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Country of Origin: Brazil
Mining Location: Boa Vista, Minas Gerais State
Imperial topaz was found in Ouro Preto in 1751. Initially called "Brazilian ruby," it was correctly identified as topaz in 1763.
Most imperial topaz mines are located in the hills west of Ouro Preto, nearby the villages of Rodrigo Silva and Dom Bosco. This particular stone was extracted at the Boa Vista mine.
Imperial topaz mining in Ouro Preto is done using the open pit technique as the ground has been intensely weathered by erosion and makes for easier extraction. It consists of a talc-clay rock called "brown terrain" of varying thickness and cut by thin kaolinite veins. Imperial topaz is found within the kaolinite veins alongside quartz and hematite.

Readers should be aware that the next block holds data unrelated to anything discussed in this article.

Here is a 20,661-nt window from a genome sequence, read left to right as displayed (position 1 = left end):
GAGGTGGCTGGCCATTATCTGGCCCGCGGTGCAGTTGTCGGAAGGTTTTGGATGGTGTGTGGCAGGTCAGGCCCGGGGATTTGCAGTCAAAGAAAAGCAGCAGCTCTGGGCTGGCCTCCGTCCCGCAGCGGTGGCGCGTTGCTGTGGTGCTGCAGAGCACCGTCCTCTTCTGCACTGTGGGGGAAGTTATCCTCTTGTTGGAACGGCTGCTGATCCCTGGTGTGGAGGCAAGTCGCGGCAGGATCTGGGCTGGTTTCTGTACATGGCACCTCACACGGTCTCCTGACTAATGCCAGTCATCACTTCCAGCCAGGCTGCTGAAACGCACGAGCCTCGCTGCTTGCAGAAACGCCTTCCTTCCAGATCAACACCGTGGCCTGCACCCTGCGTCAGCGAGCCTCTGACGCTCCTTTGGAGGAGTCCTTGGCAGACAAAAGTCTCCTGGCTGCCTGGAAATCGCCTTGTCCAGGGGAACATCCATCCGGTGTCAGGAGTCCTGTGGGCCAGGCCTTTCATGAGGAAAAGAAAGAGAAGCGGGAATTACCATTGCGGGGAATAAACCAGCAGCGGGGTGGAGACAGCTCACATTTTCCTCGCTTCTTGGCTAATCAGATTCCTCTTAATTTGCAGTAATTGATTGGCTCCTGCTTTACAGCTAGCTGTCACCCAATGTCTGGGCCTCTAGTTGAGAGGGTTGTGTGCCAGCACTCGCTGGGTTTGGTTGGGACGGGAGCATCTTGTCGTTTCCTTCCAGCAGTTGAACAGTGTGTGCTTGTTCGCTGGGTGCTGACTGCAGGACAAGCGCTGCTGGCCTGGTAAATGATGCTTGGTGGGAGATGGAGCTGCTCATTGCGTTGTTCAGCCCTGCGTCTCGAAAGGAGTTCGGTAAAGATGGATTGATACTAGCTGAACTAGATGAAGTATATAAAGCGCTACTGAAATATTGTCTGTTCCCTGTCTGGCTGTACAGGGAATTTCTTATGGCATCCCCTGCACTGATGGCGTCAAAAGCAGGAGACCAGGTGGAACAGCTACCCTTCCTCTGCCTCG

The sterile overburden ground is removed with excavators and loaded on trucks. When the miners reach a kaolinite vein, they extract it carefully in order not to damage potential imperial topaz crystals present. After washing, the concentrated ore is ready for sorting on a slowly moving conveyor belt and the imperial topazes are handpicked out.
The water used for the washing plant is left to rest and once the clay settles out, the clean water is released harmlessly into the environment. No chemicals are used in the process. Once the area is mined out, the miners have a legal obligation, by Brazilian law, to replant the mine site and the tailings with local vegetation. This allows nature to reclaim the area.